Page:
Halloween (2007, Director’s Cut)

4 out of 5

Directed by: Rob Zombie

This surprised me.  Mainly because I’m not a Rob Zombie film fan, and because of having read reviews from many, many (in my opinion) reputable sources that seemed to pick out things that I would likely also take issue with with the flick, and then absolutely because the first half hour or so of the movie seemed to confirm all of those pre-biases…

And then, suddenly, it starts to work.  It sounds like the theatrical cut would enhance the negative aspects of the movie, and I don’t know if I’ll ever get around to comparing the director’s cut I’ve viewed to it (or to the “work print”), but once we’re past the wholly Zombie-indulgence of the opening act, which is all forced schlock style and fuck-laden dialogue with characters that are 100% wastepots of overt sexualization and shock-value dialogue and shitty living in general, Halloween gets to its segueing sequence of Michael Myers (Daeg Faerch as a kid, Tyler Mane as an adult), youthy killer extraordinaire, growing up in a locked-down mental ward under the extended study of child psychologist Samuel Loomis (Malcolm McDowell) and… I was interested.  And I don’t think I’ve ever actually been interested by a Zombie film before.  I’m missing having seen some flicks from his oeuvre, but after seeing but 1000 Corpses and Devil’s Rejects in the theater and being more bored by them than anything else, a ‘style over substance’ assumption hung over each subsequent Rob movie I’d watch, and that held true and truer with every movie (including those made after Halloween) that I’ve seen.  That said, I believe in his competence as a filmmaker in general and passion to get his projects made.  Stemming back to my impressions of him as a musician, there’s intelligence and skill in his performance, and the stylistic pursuit seems purposeful – I just have accepted that I don’t like it, even if we’re both coming from a place of, like, loving Texas Chainsaw Massacre.

But Halloween – once we’re past Michael’s abusive homelife and the extra (relatively) bad day that kicked his already violent tendencies into stabby, family-killing overdrive – is different.  It’s not some holy ground of elevated scripting, but Zombie’s weaving in of a psychological reasoning behind Myers’ use a of a mask – he begins to wear handmade variations more and more during his incarceration – is well done, and helps to shade his earlier behaviors beyond an exercise in grindhouse filmmaking, as well as informing the last half of the movie, which is when it shifts in to a steadier remake of Carpenter’s original, albeit flavored with Zombie’s visual sensibilities – though still tempered to vibe with Carpenter! – and expanded to include what I honestly felt were some appreciated updates to the story.  Setting aside one’s feelings on how giving Myers a background affects the fear factor of the character, there were some shots and concepts that always felt a little shaky (or done for budget / runtime commodity purposes) in the first flick, and Zombie sets those right, suggesting that we were of a like mind on those matters…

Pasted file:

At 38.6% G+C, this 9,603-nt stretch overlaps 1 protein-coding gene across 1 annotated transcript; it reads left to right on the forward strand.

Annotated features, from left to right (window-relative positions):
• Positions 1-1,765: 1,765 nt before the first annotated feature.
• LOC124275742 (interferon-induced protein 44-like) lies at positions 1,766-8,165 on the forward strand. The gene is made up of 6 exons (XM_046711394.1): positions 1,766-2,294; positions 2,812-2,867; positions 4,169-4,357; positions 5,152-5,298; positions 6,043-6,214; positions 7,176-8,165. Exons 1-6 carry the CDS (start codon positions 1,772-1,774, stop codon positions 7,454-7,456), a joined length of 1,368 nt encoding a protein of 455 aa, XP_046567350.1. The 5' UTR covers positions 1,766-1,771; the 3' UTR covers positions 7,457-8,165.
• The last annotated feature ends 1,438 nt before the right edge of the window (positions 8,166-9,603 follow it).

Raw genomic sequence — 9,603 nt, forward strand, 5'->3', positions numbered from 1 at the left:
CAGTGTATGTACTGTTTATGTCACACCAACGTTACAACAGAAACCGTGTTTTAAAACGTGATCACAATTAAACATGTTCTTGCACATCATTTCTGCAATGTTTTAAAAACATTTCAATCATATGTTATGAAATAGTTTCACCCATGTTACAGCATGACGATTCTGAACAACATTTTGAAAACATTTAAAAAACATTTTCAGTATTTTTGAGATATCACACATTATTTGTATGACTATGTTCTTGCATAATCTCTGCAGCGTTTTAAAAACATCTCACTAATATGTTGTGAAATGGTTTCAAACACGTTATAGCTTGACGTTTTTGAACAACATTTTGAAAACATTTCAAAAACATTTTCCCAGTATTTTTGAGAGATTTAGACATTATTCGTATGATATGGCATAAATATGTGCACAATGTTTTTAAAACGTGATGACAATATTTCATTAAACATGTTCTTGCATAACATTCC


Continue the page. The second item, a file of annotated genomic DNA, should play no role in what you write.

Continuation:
Criticisms have been leveled towards the performances, which I was expecting as per, again, previous experiences with the director’s movies, but another surprise: when not writing in exploitation mode, his dialogue actually comes across pretty well.  The teenage girls really sounded like modern teenage girls to me (and acted like them as well, including Scout Taylor-Compton’s take on Laurie Strode); the parents sounded like parents; McDowell came across as believable versus Donald Sutherland’s classic, though humorously overwrought, Dr. Loomis.  Daeg Faerch is stuck in the despicable part of the movie alongside Sherri Moon Zombie and William Forsythe, so their performances are hard to judge through the Rob Zombie filter, but Tyler Mane’s Myers was fantastic, especially coupled with how Rob – in the director’s cut – guides him into being a completely remorseless opportunity killer.  He’s frightening; he’s powerful; and the senseless psychoticness behind his actions emanates through the mask he wears.  (Which, to add, is the best looking fucking Michael Myers mask; this thing has never looked very good unless hidden in shadow, but it works here.)

And although I’m mainly knocking the movie for its opening portion, I can allow that its affectations might be intentional: that we open up in stereotypical Rob Zombie to sort of clear the tables of any remnant Halloween 1978 thoughts, only to transition to a very clean, clinical section in the hospital.  Then, a Zombie-esque inciting incident (seemingly not used in the theatrical cut) cues Michael’s escape, and the beginning of the “real” film, which is a synthesis of tribute to the original and an update.  It’s possible if I listened to Rob’s commentary on the movie he might say something totally contrary to what I’m suggesting, but this flow was, potentially, a way to find a balance between remake and a new take.  I’d also say that the gratuitous nudity during the latter section wasn’t necessary – lots of teens having sex and pausing with their boobs out – as this felt more like a relic of a different kind of film than the one Zombie gets around to making, although at the same time, the over exposure of Halloween IV and V star Danielle Harris is almost subversive.

Now I’m interested to listen to the commentary.

It’s a weird world.